Question to all the preppers / survivalist out there, do chemlights have a place in your preps? I have a few chemlights, but just a few. Once those are used, I honestly do not know if I will buy anymore. As a tree hugger, it bothers me that chemlights are use once, then throw away. Where do all the used chemlights end up? In the landfill. Why use chemlights when there are so many rechargeable options on the market?
Let’s take a rechargeable LED lantern for example. Once the battery is run down, it can be charged by solar, or by USB, then it is ready to go again.
To me, chemlights are “almost” the same as throwing your money away. You get a few hours of light, and then it is thrown away. Why not get a flashlight or lantern? Both of them are reusable, while a chemlight isn’t.
Are there chemlights in my preps? Sure there are. I just have a difficult time spending money on something that is disposable.
Some kind of SHTF/TEOTWAWKI situation has happened, society has broken down, and the power has finally gone off.
Or, some kind of natural disaster has happened, power has been cut off and my not be restored for several days to several weeks. After Hurricane Rita, my family and I spent 18 days without power. So power outages are not reserved for a long term SHTF/teotwawki situation.
My light preps are kerosene, hand crank lights, solar lights and your regular LED lights. Each light source has their own advantages and disadvantages.
For over a hundred years kerosene lanterns have been used by mankind in lanterns. Kerosene stores somewhat well, depending on the type of kerosene that is being stored and what the kerosene is going to be used for. Overtime bacteria develops and feeds off the fossil fuel; when this happens the fuel will start to gel.
To get the most out of your kerosene, you may want to consider treating it with a type of diesel fuel treatment that prevents the growth of bacteria.
Kerosene lanterns pose a fire risk, especially around small children.
When my family has to use a kerosene lantern, we place the lantern in a bathroom so the light can reflect off of a mirror, and several inches away from the edge of the counter top.
When picking a lantern, be sure to take the size of the reservoir into consideration. The larger the reservoir, the longer the lantern can operate.
If kerosene is going to be included in your long term SHTF survival plan, keep in mind your kerosene is going to run out sooner-or-later.
Kerosene is one of those things that just does not fit into my survival preps. Since I tend to think about long term survival plans, and kerosene will run out sooner or later, so how does all of that fit together? And then there are the hazard of using kerosene lanterns – fire hazard, health risk from fumes, glass breakage, storing kerosene,,,,. Because of all of this, I have decided to put kerosene into the short – mid term survival plans. In other words, kerosene would probably only be used for a couple of months – or until supplies run out.
On the other hand, I’am thinking of just phasing kerosene out all together – except for very limited plans and supplies. The question your probably asking is “why would you want to phase kerosene out?” The answer – there are too many risk. Why should I use something that poses a fire hazard and children can knock over? Fire + children = do not go together. If a fire and fume risk can be eliminated, then why not?
This is where solar powered lights come into effect. Solar is cheap, its free (besides the initial investment), its renewable, is safe, poses very few fire risk,,,, so why not use it?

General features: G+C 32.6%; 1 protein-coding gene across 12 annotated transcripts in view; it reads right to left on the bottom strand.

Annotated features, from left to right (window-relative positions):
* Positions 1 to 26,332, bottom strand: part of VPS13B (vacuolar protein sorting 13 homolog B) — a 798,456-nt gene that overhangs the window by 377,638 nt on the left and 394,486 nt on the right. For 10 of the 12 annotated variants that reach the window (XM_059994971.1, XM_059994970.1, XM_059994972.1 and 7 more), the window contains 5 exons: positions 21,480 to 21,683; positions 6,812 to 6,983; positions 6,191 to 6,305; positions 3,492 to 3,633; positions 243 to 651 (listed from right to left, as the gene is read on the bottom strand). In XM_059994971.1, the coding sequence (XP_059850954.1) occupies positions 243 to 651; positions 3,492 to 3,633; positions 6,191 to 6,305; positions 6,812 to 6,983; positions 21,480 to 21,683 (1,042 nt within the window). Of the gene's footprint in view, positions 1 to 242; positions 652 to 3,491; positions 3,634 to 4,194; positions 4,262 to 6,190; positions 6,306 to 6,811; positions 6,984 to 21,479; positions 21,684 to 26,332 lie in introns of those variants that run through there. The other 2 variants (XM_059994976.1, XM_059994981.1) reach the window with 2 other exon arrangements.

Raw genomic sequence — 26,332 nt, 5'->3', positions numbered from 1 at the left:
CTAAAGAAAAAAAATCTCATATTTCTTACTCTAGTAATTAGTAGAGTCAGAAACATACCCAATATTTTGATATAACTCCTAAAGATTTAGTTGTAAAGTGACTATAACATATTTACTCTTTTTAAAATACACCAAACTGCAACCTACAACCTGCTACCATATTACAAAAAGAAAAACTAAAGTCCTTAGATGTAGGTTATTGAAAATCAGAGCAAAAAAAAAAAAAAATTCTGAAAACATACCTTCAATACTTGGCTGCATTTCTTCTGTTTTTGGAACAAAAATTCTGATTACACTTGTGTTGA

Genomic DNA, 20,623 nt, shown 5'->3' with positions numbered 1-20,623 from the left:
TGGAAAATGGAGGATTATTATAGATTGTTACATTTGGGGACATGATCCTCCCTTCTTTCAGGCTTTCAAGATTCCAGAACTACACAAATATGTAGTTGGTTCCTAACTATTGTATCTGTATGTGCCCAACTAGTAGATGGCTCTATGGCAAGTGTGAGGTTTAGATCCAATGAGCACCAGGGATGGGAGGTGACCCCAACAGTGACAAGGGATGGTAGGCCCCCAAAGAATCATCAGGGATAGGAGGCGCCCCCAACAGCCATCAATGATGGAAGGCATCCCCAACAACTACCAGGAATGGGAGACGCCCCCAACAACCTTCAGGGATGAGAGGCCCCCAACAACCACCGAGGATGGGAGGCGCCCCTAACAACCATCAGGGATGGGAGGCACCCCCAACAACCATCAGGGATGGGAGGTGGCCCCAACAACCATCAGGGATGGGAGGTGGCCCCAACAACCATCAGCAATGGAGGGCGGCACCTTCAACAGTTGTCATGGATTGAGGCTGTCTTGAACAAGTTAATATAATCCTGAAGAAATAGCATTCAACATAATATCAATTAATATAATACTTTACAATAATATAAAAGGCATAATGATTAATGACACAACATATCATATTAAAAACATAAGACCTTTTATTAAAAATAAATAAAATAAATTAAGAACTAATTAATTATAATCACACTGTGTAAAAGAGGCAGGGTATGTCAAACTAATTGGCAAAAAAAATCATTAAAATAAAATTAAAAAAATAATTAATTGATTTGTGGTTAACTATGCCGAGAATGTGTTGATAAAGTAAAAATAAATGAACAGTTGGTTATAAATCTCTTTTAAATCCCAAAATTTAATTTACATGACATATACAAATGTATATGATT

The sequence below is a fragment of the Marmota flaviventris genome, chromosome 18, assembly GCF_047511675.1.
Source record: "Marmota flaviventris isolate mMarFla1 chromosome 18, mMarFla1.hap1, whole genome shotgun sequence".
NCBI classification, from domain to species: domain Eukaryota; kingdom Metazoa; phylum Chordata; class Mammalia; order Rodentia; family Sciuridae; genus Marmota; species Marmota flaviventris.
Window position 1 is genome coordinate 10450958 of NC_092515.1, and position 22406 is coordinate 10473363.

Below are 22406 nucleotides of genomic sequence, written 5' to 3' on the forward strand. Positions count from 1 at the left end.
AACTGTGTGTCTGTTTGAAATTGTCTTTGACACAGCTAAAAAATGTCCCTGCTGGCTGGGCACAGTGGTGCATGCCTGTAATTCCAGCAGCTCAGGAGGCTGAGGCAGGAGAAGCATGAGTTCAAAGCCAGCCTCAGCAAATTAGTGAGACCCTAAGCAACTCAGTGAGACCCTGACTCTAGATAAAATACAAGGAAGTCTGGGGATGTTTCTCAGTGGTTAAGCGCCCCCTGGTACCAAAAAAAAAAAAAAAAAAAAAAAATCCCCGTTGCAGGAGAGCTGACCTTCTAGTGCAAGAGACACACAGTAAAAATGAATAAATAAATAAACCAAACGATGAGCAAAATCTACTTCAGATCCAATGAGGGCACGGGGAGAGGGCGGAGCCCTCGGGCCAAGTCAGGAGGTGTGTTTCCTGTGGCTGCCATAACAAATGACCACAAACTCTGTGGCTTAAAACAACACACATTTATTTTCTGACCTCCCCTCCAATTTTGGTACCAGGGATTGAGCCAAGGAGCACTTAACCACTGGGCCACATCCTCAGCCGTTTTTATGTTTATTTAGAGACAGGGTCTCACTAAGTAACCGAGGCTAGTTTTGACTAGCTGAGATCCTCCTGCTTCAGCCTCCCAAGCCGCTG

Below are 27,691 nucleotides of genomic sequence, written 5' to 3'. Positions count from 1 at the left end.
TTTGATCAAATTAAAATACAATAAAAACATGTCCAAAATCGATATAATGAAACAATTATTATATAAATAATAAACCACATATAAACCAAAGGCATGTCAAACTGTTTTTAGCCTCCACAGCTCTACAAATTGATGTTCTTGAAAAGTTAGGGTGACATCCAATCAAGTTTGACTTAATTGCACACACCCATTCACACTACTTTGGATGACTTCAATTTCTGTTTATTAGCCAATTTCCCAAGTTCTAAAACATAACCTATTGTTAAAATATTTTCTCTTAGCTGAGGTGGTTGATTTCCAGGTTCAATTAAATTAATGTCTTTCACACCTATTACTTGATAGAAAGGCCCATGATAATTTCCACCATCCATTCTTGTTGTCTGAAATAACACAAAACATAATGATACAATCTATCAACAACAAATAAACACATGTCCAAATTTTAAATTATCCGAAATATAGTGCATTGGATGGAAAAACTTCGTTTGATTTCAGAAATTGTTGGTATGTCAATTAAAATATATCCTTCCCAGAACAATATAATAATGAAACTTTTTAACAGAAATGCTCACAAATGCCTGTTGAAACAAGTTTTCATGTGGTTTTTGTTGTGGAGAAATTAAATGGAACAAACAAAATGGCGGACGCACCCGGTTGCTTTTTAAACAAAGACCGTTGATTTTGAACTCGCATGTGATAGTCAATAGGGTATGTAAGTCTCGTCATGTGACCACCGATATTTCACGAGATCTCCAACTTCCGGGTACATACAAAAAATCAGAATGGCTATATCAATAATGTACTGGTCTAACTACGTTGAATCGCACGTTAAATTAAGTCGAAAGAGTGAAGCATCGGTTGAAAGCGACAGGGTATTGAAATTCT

Lets talk about handcrank flashlights for a little bit. This topic might have been discussed a lot, but its good to have a refresher.
Over the past few years I have been trying to stock up on those hand crank flashlights and lanterns. But instead of having a bunch of them at my home (which I do), I have been bringing some of them to “the camp”.
When my family and I go to the camp, sometimes its after dark when we get there. After we arrive, I will grab a flashlight to go turn on the propane. I do not want to have to worry about dead batteries in the flashlight.
There have been a few time that thunder storms have knocked out power at the camp. I do not like looking around for extra batteries in the dark – especially when we have mouse traps set out.
Its very convent to grab a flashlight, shake or give it a couple of twist, and you have instant light.
Here is one of the issues, it might be 2 – 4 months between trips to the camp. That gives the batteries in the flashlights a long time to go dead.
Also, if you leave those cheap batteries in your flashlights -the ones that leak acid – your gear can be ruined before you know it. Just the other day I found an AM/FM radio that the batteries had leaked in and ruined the device. The radio was a cheap one, so its not a lot of money lost, but it is a piece of equipment that will need to be replaced.
I have heard of long term storage batteries, ones that you can keep stored for decades,,,, but why? I see no real reason to invest in stuff like that. They are going to go dead after you put them in the flashlight anyway.
The crank flashlights make good hand outs to the kids. If the light gets set down and the batteries go dead, just give it a few shakes or twist. This past weekend while on a camping trip with my daughter, I gave her a twist flashlight to keep in her tent with her. I told her to twist the end to charge it up, and she was like “ok, no problem.”
Dyno Powered DevicesPlease Rate This Article Back on 08-08-2007, forrestdweller posted an interesting thread on the forum. At the time it did not get very much attention. As I was going through some of the older threads, I took notice of it. Dyno Powered Devices are really underrated and overlooked. As I walk around the […]